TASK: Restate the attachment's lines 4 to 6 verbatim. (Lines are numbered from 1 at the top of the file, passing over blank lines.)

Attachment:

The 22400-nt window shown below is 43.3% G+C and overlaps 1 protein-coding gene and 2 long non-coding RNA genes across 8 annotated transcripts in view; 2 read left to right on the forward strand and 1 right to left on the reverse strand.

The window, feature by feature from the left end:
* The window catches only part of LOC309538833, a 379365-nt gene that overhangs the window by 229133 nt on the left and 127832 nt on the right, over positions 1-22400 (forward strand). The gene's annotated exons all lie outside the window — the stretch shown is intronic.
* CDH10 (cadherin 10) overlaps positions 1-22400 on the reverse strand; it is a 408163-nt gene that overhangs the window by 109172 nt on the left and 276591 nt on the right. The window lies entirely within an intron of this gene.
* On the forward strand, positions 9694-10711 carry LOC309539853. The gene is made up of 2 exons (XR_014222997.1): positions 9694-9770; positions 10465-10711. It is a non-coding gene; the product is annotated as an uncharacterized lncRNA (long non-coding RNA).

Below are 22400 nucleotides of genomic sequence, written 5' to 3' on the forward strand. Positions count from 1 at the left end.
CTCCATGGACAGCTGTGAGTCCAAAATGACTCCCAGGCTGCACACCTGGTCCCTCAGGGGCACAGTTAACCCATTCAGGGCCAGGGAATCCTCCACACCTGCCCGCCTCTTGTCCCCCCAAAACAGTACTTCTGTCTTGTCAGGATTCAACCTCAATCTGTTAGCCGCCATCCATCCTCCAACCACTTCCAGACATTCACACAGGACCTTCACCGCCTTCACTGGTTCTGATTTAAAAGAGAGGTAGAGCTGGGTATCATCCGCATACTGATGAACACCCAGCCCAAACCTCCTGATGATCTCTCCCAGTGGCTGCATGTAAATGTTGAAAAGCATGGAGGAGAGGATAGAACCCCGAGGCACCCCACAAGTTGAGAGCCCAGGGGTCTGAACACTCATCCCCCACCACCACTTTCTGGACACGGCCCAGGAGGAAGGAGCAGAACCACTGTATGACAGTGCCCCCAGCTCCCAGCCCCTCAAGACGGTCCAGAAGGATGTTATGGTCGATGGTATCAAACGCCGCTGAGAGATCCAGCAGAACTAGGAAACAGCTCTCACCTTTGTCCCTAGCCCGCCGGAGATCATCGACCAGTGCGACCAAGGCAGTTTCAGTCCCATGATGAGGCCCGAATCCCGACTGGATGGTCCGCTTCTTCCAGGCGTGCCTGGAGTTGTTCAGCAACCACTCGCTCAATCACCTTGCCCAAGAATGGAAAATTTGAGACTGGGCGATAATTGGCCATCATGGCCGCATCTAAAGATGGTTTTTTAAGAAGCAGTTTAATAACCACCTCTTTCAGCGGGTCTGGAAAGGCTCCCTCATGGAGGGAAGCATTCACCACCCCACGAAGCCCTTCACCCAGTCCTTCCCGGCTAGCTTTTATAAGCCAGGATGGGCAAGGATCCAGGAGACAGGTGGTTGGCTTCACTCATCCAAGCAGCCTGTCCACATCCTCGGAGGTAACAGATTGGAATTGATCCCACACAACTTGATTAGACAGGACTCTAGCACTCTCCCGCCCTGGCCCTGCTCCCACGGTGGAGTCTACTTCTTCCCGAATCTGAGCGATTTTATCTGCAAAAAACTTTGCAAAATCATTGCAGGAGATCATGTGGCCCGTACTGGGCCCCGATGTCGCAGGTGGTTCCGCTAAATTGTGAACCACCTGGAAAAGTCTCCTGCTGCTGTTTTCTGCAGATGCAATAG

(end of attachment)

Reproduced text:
* CDH10 (cadherin 10) overlaps positions 1-22400 on the reverse strand; it is a 408163-nt gene that overhangs the window by 109172 nt on the left and 276591 nt on the right. The window lies entirely within an intron of this gene.
* On the forward strand, positions 9694-10711 carry LOC309539853. The gene is made up of 2 exons (XR_014222997.1): positions 9694-9770; positions 10465-10711. It is a non-coding gene; the product is annotated as an uncharacterized lncRNA (long non-coding RNA).

Below are 22400 nucleotides of genomic sequence, written 5' to 3' on the forward strand. Positions count from 1 at the left end.